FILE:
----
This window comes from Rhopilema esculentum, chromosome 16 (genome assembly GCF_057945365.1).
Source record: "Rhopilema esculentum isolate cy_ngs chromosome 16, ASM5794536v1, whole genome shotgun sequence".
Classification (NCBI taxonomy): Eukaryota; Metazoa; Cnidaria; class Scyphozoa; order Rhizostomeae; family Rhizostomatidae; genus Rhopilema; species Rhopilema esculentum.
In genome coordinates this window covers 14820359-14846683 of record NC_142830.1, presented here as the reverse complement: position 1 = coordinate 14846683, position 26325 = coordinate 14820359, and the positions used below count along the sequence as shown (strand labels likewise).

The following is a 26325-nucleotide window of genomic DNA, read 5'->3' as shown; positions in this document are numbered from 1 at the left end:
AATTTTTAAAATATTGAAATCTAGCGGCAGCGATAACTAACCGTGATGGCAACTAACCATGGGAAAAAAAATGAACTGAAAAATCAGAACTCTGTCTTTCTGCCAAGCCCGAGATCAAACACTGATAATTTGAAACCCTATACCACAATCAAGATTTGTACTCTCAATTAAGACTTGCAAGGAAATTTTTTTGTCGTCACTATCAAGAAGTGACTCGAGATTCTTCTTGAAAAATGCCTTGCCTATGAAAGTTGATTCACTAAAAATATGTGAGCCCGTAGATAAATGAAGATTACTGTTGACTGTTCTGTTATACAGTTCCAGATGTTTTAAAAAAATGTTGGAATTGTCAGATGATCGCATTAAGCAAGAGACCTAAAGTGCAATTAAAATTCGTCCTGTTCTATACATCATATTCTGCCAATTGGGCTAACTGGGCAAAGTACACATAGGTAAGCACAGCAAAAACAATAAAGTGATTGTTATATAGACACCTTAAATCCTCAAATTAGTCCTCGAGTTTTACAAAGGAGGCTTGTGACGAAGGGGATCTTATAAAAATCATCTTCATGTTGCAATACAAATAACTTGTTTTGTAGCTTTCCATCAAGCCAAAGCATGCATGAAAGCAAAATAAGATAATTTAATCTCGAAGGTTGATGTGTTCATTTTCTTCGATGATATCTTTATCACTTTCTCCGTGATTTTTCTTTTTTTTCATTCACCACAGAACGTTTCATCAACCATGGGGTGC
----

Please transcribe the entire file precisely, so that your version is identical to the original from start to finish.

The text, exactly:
This window comes from Rhopilema esculentum, chromosome 16 (genome assembly GCF_057945365.1).
Source record: "Rhopilema esculentum isolate cy_ngs chromosome 16, ASM5794536v1, whole genome shotgun sequence".
Classification (NCBI taxonomy): Eukaryota; Metazoa; Cnidaria; class Scyphozoa; order Rhizostomeae; family Rhizostomatidae; genus Rhopilema; species Rhopilema esculentum.
In genome coordinates this window covers 14820359-14846683 of record NC_142830.1, presented here as the reverse complement: position 1 = coordinate 14846683, position 26325 = coordinate 14820359, and the positions used below count along the sequence as shown (strand labels likewise).

The following is a 26325-nucleotide window of genomic DNA, read 5'->3' as shown; positions in this document are numbered from 1 at the left end:
AATTTTTAAAATATTGAAATCTAGCGGCAGCGATAACTAACCGTGATGGCAACTAACCATGGGAAAAAAAATGAACTGAAAAATCAGAACTCTGTCTTTCTGCCAAGCCCGAGATCAAACACTGATAATTTGAAACCCTATACCACAATCAAGATTTGTACTCTCAATTAAGACTTGCAAGGAAATTTTTTTGTCGTCACTATCAAGAAGTGACTCGAGATTCTTCTTGAAAAATGCCTTGCCTATGAAAGTTGATTCACTAAAAATATGTGAGCCCGTAGATAAATGAAGATTACTGTTGACTGTTCTGTTATACAGTTCCAGATGTTTTAAAAAAATGTTGGAATTGTCAGATGATCGCATTAAGCAAGAGACCTAAAGTGCAATTAAAATTCGTCCTGTTCTATACATCATATTCTGCCAATTGGGCTAACTGGGCAAAGTACACATAGGTAAGCACAGCAAAAACAATAAAGTGATTGTTATATAGACACCTTAAATCCTCAAATTAGTCCTCGAGTTTTACAAAGGAGGCTTGTGACGAAGGGGATCTTATAAAAATCATCTTCATGTTGCAATACAAATAACTTGTTTTGTAGCTTTCCATCAAGCCAAAGCATGCATGAAAGCAAAATAAGATAATTTAATCTCGAAGGTTGATGTGTTCATTTTCTTCGATGATATCTTTATCACTTTCTCCGTGATTTTTCTTTTTTTTCATTCACCACAGAACGTTTCATCAACCATGGGGTGC